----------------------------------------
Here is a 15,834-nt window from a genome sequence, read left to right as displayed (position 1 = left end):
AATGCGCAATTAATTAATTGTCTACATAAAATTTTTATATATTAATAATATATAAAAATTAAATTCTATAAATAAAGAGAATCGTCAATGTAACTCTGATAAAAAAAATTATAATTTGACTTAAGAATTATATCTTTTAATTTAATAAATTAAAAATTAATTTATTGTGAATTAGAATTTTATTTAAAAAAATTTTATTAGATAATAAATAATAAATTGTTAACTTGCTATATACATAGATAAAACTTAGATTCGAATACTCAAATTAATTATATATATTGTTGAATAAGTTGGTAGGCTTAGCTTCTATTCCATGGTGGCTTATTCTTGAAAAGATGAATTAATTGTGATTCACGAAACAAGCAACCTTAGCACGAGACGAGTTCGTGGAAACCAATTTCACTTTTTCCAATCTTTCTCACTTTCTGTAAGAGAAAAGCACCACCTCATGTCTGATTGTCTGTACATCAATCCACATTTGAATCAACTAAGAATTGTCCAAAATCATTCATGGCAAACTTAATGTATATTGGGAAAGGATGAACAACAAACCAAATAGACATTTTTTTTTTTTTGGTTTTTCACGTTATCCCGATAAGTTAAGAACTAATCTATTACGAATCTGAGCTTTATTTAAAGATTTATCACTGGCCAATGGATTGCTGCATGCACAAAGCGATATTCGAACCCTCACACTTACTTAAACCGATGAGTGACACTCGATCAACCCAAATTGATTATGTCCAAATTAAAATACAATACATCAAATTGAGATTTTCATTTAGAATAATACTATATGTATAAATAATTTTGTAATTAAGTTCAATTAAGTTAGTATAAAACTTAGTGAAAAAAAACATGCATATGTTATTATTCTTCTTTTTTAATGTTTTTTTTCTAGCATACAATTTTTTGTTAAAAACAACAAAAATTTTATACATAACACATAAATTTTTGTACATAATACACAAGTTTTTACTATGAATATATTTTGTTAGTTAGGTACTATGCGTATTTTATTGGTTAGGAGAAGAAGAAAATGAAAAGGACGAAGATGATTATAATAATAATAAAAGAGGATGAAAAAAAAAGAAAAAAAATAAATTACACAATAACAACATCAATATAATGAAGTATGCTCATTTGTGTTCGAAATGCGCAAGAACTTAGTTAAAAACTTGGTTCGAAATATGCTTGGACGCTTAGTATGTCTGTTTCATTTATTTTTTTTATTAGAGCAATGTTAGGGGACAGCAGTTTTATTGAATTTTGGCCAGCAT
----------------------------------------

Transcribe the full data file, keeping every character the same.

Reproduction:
Here is a 15,834-nt window from a genome sequence, read left to right as displayed (position 1 = left end):
AATGCGCAATTAATTAATTGTCTACATAAAATTTTTATATATTAATAATATATAAAAATTAAATTCTATAAATAAAGAGAATCGTCAATGTAACTCTGATAAAAAAAATTATAATTTGACTTAAGAATTATATCTTTTAATTTAATAAATTAAAAATTAATTTATTGTGAATTAGAATTTTATTTAAAAAAATTTTATTAGATAATAAATAATAAATTGTTAACTTGCTATATACATAGATAAAACTTAGATTCGAATACTCAAATTAATTATATATATTGTTGAATAAGTTGGTAGGCTTAGCTTCTATTCCATGGTGGCTTATTCTTGAAAAGATGAATTAATTGTGATTCACGAAACAAGCAACCTTAGCACGAGACGAGTTCGTGGAAACCAATTTCACTTTTTCCAATCTTTCTCACTTTCTGTAAGAGAAAAGCACCACCTCATGTCTGATTGTCTGTACATCAATCCACATTTGAATCAACTAAGAATTGTCCAAAATCATTCATGGCAAACTTAATGTATATTGGGAAAGGATGAACAACAAACCAAATAGACATTTTTTTTTTTTTGGTTTTTCACGTTATCCCGATAAGTTAAGAACTAATCTATTACGAATCTGAGCTTTATTTAAAGATTTATCACTGGCCAATGGATTGCTGCATGCACAAAGCGATATTCGAACCCTCACACTTACTTAAACCGATGAGTGACACTCGATCAACCCAAATTGATTATGTCCAAATTAAAATACAATACATCAAATTGAGATTTTCATTTAGAATAATACTATATGTATAAATAATTTTGTAATTAAGTTCAATTAAGTTAGTATAAAACTTAGTGAAAAAAAACATGCATATGTTATTATTCTTCTTTTTTAATGTTTTTTTTCTAGCATACAATTTTTTGTTAAAAACAACAAAAATTTTATACATAACACATAAATTTTTGTACATAATACACAAGTTTTTACTATGAATATATTTTGTTAGTTAGGTACTATGCGTATTTTATTGGTTAGGAGAAGAAGAAAATGAAAAGGACGAAGATGATTATAATAATAATAAAAGAGGATGAAAAAAAAAGAAAAAAAATAAATTACACAATAACAACATCAATATAATGAAGTATGCTCATTTGTGTTCGAAATGCGCAAGAACTTAGTTAAAAACTTGGTTCGAAATATGCTTGGACGCTTAGTATGTCTGTTTCATTTATTTTTTTTATTAGAGCAATGTTAGGGGACAGCAGTTTTATTGAATTTTGGCCAGCAT